Correction: In an earlier version of this story, Maridel Salisbury's name was misspelled.
The Salisbury Vineyards Schoolhouse tasting room, visible from Highway 101 near Avila Beach, is for sale for $2.75 million. The Salisbury family chose to put it on the market this month to take advantage of demand, pay down debts and simplify life, owner John Salisbury said.
He and his wife, Maridel, both turn 70 this year.
Prospective buyers are making offers for more than just the schoolhouse, and Salisbury is considering selling the whole package. That would include the Salisbury Brand, its wine club and a 10,000-case inventory, and a transfer of its long-term lease of 15 acres of vineyards.
After two short growing years, the wine surplus has vanished and distributors are scrounging for wine, so demand is up and its a good time for him to sell, Salisbury explained.
There are booms and busts, and we (farmers) take advantage of them, Salisbury said.
This sale will not be the first calculated move for John Salisbury, a sixth-generation California farmer who still owns 40 acres of land in the Sacramento Delta, where he started off farming pears, asparagus and tomatoes. He came to the Central Coast in the mid-1990s and started a custom harvesting company purchasing, developing and then reselling grape-growing properties.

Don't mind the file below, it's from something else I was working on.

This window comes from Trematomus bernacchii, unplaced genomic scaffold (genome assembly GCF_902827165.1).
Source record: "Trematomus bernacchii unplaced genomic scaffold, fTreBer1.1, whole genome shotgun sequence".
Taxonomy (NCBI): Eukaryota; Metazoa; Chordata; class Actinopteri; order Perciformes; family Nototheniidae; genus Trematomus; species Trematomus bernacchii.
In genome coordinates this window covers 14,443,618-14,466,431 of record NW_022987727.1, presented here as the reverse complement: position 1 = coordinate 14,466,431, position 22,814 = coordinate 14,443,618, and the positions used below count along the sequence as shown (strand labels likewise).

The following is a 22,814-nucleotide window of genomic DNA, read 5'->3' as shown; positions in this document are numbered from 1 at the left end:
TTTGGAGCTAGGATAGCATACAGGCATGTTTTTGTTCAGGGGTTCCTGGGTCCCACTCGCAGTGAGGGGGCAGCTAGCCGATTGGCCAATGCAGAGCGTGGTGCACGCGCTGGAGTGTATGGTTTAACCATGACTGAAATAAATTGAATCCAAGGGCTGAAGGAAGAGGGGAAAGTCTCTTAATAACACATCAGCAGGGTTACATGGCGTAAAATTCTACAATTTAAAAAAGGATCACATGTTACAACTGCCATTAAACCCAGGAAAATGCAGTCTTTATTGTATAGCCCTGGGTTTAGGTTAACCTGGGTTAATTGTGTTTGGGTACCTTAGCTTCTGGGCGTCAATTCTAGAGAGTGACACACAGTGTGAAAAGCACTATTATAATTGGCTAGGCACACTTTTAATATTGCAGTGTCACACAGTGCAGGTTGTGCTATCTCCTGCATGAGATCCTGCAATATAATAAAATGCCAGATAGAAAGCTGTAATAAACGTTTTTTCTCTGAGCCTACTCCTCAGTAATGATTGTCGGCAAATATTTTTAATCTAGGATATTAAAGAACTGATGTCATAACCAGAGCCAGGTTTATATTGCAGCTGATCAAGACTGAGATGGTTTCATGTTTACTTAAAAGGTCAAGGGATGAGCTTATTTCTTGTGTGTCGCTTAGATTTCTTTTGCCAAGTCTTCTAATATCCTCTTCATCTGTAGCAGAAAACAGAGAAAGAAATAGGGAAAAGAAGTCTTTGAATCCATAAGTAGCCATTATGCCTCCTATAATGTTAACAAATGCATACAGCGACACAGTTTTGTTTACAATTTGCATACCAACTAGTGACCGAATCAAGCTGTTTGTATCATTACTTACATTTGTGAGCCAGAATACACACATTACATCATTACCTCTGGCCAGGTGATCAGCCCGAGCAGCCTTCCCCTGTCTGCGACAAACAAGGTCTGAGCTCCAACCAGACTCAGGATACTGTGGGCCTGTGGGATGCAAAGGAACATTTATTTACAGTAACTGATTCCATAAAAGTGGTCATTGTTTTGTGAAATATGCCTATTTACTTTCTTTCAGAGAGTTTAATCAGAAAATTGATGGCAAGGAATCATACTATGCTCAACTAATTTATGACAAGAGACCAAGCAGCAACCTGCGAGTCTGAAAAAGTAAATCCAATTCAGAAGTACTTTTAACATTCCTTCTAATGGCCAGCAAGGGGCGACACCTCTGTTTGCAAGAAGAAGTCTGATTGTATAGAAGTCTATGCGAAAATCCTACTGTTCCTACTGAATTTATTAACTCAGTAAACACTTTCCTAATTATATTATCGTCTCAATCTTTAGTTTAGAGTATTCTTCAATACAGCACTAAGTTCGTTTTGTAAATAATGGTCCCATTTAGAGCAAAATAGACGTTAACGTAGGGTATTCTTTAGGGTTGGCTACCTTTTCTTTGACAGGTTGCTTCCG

Salisbury purchased the schoolhouse in 2000, and in the same year started planting wine grapes at a 40-acre property he bought off San Luis Bay Drive in Avila Beach.
The winery saw much success, but in 2009, Salisbury Vineyards LLC, one of several companies owned by John Salisbury and his family, entered bankruptcy protection after attempting to purchase a 113-acre property the family had been leasing in Avila Valley.
Obtaining long-term financing took longer than expected, and Salisbury Vineyards couldnt meet its short-term loan obligations. Ownership of the land reverted to the seller, Rob Rossi, in 2011.
Salisbury Vineyards produces about 3,000 to 5,000 cases per year. If the family only sells the schoolhouse, where 95 percent of its wine sales are made, then the next step will be to focus on marketing its wines to other outlets.
The winery recently agreed on a contract with Vons, and is in negotiations with another grocer.